Wednesday, January 27, 2010

Pastel Pearl Snaps

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Jeanine Twigg- owner of The Snap Source, is our guest blogger today with an exciting new product line!


The Snap Source, Inc. is pleased to announce the addition of the Size 16 Pearl snaps in 2010. SewBaby will exclusively host these new additions that are a cute as can be in never before seen Pastel Pink, Pastel Blue, Mint Green and Pale Yellow colors. These new snaps are perfect for any type of fabric, but especially precious for your little ones in SewBaby's fabrics of choice -- such as the pink and blue gingham flannel, blocks/bear anti-pill fleece or any of the wonderful knit baby prints. Use these snaps with the new Size 16 Pearl Tool Adapter with the size 16 SnapSetter tool to set the snaps to any one of SewBaby's wonderful snappy patterns or Fleece Easy Baby Wardrobe pattern, their wonderful Wonder Jacket or even the adorably cute Petal Dress. Any one of the SewBaby patterns works great with the Snap Source snaps especially these cute new Size 16 Pearl Snaps.

Why the need for the a Size 16 Pearl Tool Adapter? The delicate pearl snap top! The Size 16 SnapSetter tool base has a flattened radius where the snap goes for the open and capped prong ring snap. For the higher dome of the pearl and to protect the delicate nature of the insert, I developed a tool adapter to work with the SnapSetter. The cost is $3.25 and it will protect the pearl from cracking when being set.

Enjoy these cute little pearls and let us know how you like them on your projects!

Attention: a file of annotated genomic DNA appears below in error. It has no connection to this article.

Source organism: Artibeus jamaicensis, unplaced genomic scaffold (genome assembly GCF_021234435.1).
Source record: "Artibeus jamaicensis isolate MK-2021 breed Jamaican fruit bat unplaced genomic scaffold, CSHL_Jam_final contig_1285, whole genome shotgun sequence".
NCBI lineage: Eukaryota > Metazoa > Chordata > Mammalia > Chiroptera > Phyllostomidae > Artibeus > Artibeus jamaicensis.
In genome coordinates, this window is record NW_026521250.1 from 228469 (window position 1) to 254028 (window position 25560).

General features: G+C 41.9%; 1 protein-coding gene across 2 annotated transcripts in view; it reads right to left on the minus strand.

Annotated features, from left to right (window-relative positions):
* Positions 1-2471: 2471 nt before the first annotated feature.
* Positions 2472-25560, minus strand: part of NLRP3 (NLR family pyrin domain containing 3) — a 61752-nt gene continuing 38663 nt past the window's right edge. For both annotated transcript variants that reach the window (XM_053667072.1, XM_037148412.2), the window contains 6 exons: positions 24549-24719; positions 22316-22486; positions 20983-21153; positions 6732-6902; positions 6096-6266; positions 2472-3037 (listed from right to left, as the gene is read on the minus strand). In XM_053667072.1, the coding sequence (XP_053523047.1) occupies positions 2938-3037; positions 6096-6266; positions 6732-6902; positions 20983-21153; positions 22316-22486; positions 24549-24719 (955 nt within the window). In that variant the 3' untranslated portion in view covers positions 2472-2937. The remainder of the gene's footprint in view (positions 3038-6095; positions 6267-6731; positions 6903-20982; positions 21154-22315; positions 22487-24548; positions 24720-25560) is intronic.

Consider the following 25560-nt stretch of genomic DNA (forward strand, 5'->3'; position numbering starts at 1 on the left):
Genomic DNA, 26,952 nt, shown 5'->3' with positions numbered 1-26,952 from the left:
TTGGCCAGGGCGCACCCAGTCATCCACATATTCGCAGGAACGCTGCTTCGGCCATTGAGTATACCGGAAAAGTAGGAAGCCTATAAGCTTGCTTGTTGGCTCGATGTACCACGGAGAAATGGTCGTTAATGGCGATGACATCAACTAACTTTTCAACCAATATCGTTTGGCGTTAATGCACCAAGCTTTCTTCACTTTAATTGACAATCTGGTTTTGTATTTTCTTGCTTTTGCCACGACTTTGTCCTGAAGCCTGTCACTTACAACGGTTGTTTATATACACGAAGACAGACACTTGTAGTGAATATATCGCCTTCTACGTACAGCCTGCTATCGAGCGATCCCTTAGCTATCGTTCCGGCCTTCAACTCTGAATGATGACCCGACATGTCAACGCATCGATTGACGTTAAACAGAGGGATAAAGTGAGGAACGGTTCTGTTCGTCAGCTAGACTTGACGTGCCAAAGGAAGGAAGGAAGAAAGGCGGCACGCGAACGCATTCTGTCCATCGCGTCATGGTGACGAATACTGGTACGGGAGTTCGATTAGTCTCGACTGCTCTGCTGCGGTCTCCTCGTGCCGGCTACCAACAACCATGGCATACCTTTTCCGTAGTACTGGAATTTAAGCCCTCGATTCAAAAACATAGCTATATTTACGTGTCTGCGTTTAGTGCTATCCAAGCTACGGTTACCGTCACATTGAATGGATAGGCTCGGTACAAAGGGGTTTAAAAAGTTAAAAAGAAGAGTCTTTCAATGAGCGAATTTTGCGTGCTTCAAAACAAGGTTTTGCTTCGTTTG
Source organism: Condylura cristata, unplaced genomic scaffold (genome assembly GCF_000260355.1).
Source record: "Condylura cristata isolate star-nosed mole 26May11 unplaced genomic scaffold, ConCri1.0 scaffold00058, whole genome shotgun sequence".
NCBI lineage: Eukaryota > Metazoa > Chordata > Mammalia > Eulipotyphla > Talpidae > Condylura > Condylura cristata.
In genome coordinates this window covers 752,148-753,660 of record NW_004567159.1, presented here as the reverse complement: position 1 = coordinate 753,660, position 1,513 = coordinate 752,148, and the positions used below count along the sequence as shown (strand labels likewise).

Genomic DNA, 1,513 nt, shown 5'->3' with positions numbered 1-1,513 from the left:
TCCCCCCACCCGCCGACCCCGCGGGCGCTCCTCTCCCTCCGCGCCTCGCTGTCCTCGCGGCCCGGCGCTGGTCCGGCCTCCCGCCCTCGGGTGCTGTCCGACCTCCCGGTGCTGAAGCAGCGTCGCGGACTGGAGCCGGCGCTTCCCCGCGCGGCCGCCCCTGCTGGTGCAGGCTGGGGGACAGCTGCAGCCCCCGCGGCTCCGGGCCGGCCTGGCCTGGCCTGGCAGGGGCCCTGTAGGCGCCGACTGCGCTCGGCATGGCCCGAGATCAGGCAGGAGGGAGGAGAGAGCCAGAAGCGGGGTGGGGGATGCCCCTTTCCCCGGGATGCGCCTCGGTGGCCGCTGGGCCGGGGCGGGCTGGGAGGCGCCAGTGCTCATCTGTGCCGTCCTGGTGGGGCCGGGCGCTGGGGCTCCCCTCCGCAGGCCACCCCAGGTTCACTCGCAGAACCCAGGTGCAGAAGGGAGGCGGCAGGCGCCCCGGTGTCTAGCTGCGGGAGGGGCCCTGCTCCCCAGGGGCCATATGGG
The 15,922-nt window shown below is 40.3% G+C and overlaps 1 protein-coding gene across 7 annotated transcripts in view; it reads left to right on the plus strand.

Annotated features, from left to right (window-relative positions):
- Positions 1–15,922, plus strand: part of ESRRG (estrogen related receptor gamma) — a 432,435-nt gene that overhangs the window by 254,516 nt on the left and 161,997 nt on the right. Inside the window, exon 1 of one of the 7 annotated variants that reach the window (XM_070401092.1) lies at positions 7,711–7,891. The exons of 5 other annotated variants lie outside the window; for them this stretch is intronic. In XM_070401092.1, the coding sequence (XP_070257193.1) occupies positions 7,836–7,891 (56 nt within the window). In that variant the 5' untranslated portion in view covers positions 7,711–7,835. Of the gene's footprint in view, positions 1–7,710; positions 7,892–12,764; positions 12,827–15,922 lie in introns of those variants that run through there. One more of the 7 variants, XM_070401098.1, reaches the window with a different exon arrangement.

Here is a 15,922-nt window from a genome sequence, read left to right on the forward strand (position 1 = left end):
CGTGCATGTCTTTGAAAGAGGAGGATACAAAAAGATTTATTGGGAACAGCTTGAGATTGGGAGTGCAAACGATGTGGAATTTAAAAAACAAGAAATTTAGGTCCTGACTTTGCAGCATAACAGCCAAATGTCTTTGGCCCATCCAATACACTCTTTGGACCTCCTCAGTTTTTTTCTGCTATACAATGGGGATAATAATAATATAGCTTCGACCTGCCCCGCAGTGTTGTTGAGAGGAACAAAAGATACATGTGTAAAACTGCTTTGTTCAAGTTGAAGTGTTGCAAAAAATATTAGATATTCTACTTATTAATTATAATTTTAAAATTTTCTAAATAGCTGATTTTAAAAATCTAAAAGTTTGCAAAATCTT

Jeanine Twigg
Owner/Founder
The Snap Source, Inc.

Monday, January 25, 2010

It's Snowing Again, Time to Think Spring SWAP!

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If you could see what I'm seeing- grey skies, snow blowing horizontally, and the thermometer dropping, then you would understand.  I've got to start thinking Spring!

I started doing SWAPs (Sewing with a Plan) last year from seeing what the wonderful women on Patternreview.com had created for their contest entries.  Basically, you choose a color theme, and then plan several coordinating pieces so that when they are all made, you'll have instantly gorgeous outfits that you can pull out of your closet at a moments notice.

I completed my first swap just in November with my Green Goddess Wardrobe entry.   I can't tell you how much I have LOVED this wardrobe.  It is so wonderful.  I wear something from it every other day.  But, I want to switch out of the greens for Spring, and have settled on a very traditional combination of Navy, White and Dove Grey.  Since these colors are all neutrals, I'll pep it up with accessories in chartreuse and bright fuschia.